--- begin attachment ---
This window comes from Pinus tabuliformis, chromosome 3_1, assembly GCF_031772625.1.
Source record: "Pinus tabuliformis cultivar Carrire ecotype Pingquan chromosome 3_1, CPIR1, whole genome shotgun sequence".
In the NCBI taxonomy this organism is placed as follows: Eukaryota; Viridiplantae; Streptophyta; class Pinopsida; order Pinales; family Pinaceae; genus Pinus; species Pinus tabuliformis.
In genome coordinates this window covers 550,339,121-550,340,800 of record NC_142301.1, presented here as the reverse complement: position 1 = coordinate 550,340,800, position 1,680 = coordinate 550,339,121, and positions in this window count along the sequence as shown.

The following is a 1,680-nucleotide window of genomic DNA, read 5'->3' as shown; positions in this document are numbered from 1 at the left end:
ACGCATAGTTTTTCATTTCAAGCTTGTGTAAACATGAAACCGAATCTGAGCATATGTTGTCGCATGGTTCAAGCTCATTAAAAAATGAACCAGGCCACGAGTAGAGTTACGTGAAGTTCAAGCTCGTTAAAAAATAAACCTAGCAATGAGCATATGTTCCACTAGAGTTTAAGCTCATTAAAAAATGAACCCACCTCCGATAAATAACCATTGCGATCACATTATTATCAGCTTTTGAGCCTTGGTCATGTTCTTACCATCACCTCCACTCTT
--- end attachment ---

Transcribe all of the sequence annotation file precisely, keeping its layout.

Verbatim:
This window comes from Pinus tabuliformis, chromosome 3_1, assembly GCF_031772625.1.
Source record: "Pinus tabuliformis cultivar Carrire ecotype Pingquan chromosome 3_1, CPIR1, whole genome shotgun sequence".
In the NCBI taxonomy this organism is placed as follows: Eukaryota; Viridiplantae; Streptophyta; class Pinopsida; order Pinales; family Pinaceae; genus Pinus; species Pinus tabuliformis.
In genome coordinates this window covers 550,339,121-550,340,800 of record NC_142301.1, presented here as the reverse complement: position 1 = coordinate 550,340,800, position 1,680 = coordinate 550,339,121, and positions in this window count along the sequence as shown.

The following is a 1,680-nucleotide window of genomic DNA, read 5'->3' as shown; positions in this document are numbered from 1 at the left end:
ACGCATAGTTTTTCATTTCAAGCTTGTGTAAACATGAAACCGAATCTGAGCATATGTTGTCGCATGGTTCAAGCTCATTAAAAAATGAACCAGGCCACGAGTAGAGTTACGTGAAGTTCAAGCTCGTTAAAAAATAAACCTAGCAATGAGCATATGTTCCACTAGAGTTTAAGCTCATTAAAAAATGAACCCACCTCCGATAAATAACCATTGCGATCACATTATTATCAGCTTTTGAGCCTTGGTCATGTTCTTACCATCACCTCCACTCTT